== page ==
35. INTERNATIONAL TAX FORMS COMPLIANCE is a 1-day seminar (8 credits) led by Kenneth Vacovec, Esq. and Rita Ryan, Esq. Topics include the proper preparation of Forms 926-transfers to foreign corporations, 1118-foreign tax credit, 1120F-foreign corporation income tax return,  5471-US owned foreign corporation, 5472-foreign owned US corporation, 8621-passive foreign investment company (PFIC), 8802-residency certificate, 8832-entity classification, 8865-US owned foreign partnership, 8938-specified foreign asset entity reporting, 1042/1042S-US tax withholding, W-8BEN-treaty benefit claim, W-8IMY-flow-through/branch withholding, W-8ECI-effectively connected income, Foreign Bank Account Reporting (FBAR); and more. The seminar also will include a discussion of tax issues related to corporations operating internationally: source of income, residence of the business entity, foreign tax credits; controlled foreign corporations and subpart F income, tax treaties, and related topics. (6/22)

36. TAX CUTS AND JOBS ACT & TAX EXEMPT ORGANIZATIONS/FORM 990 is a 1-day seminar (8 credits) led by Nancy Kelly, CPA, MST. Topics include the changes made by the Tax Cuts and Jobs Act to the tax treatment of tax exempt organizations; an overview of Form 990 and the rules and regulations governing tax exempt organizations; a discussion of Form 990 and its 16 individual schedules as well as its 11 core forms; a discussion of executive compensation, unrelated business taxable income, compliance requirements, and other rules and regulations that can trip up even the best organizations and the most seasoned tax practitioners. (6/25)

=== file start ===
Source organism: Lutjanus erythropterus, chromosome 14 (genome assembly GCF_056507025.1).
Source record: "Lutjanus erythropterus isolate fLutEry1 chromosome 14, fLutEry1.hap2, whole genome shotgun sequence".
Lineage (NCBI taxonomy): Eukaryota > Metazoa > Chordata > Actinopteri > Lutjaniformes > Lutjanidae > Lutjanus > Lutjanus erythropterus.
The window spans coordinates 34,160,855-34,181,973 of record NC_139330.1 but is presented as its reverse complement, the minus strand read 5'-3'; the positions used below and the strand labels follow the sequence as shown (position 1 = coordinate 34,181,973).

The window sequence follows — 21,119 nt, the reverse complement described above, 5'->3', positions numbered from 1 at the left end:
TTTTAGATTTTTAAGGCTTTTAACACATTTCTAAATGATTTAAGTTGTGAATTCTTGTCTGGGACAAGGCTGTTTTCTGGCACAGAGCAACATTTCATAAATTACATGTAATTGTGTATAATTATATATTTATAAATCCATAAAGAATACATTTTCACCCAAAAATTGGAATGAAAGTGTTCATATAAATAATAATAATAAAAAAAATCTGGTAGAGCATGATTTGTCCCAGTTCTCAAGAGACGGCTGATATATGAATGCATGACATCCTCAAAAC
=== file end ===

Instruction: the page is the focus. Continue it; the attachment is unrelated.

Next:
37. MULTI-STATE TAXATION is a 1-day seminar (8 credits) led by Inez Mello, CPA, MBA. Topics include PART 1a: The Changing Face of Nexus: Public Law 86-272 determines when a multi-state business is subject to state income taxes. When the law does not apply, states have taken various actions to fill the void such as: adopt a “doing business” standard for determining whether in-state activities create nexus for income tax purposes (regardless of a physical presence): adopt an “economic nexus” standard based on the amount of income or sales derived from sources within the state (regardless of a physical presence); adopt a “factor presence” nexus standard under which income tax nexus exists if in-state sales exceed a specified threshold. There will be an in-depth discussion of those taxes not protected under Public Law 86-272 (non-net income based taxes) such as: franchise taxes, net worth taxes, gross receipt taxes, and sales taxes. PART 1b: Multi-state tax apportionment: Attendees will gain an understanding of how sales must be apportioned to the states: market-based sourcing rules vs. cost-of-performance based sourcing rules. PART 2a: Sales & Use Taxes: The Marketplace Fairness Act (formerly known as the Streamlined Sales Tax Project(SSTP): There will be an in-depth discussion on the components that make up the SSTP. Part 2b.: What can you do to stay in compliance? There will be an in-depth discussion on what a business can do to stay in compliance in today’s multi-state tax environment. (6/1, 6/8, 6/15, 6/18)